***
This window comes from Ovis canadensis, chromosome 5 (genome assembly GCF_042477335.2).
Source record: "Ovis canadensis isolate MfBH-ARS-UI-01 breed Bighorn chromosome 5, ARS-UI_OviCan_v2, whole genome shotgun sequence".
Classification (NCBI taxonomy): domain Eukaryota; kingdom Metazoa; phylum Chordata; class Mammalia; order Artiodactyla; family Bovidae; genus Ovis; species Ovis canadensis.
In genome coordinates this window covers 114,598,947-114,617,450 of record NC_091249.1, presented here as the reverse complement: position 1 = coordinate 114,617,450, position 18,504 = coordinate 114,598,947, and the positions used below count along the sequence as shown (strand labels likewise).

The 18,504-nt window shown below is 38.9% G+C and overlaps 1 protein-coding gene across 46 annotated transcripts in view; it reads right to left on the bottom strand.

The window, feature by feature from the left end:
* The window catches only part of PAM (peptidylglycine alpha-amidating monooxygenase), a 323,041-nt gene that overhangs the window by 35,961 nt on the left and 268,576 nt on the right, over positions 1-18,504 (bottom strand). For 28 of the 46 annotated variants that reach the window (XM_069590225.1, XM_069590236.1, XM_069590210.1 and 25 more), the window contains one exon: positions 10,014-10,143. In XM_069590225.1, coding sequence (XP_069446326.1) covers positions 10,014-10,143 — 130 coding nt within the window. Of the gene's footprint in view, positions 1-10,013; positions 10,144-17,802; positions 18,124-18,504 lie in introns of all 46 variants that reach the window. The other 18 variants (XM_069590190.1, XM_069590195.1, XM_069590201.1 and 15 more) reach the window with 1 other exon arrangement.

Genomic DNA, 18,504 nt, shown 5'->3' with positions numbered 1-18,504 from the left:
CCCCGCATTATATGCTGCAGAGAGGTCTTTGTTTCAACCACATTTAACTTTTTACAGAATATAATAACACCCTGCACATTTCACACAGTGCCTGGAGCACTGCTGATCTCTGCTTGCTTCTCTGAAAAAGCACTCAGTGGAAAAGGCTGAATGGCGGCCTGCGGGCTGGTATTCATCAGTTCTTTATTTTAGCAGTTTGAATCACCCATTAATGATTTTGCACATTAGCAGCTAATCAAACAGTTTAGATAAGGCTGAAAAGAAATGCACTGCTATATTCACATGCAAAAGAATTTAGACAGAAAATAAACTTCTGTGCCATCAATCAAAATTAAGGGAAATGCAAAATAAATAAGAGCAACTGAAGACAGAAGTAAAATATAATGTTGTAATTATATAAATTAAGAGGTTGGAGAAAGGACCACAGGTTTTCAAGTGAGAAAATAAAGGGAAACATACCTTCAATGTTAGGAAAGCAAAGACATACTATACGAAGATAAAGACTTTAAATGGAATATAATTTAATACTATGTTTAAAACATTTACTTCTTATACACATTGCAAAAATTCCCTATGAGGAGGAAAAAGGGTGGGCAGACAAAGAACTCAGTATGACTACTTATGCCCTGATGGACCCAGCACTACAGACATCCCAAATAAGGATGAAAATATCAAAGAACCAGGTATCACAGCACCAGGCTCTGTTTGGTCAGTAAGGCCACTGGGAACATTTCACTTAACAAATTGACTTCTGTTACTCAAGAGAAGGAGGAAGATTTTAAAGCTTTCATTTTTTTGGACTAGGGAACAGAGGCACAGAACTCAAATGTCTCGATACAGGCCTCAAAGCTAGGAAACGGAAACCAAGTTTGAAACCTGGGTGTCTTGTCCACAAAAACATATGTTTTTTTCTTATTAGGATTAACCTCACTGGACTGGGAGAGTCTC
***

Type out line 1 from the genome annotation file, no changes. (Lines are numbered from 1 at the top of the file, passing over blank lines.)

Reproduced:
This window comes from Ovis canadensis, chromosome 5 (genome assembly GCF_042477335.2).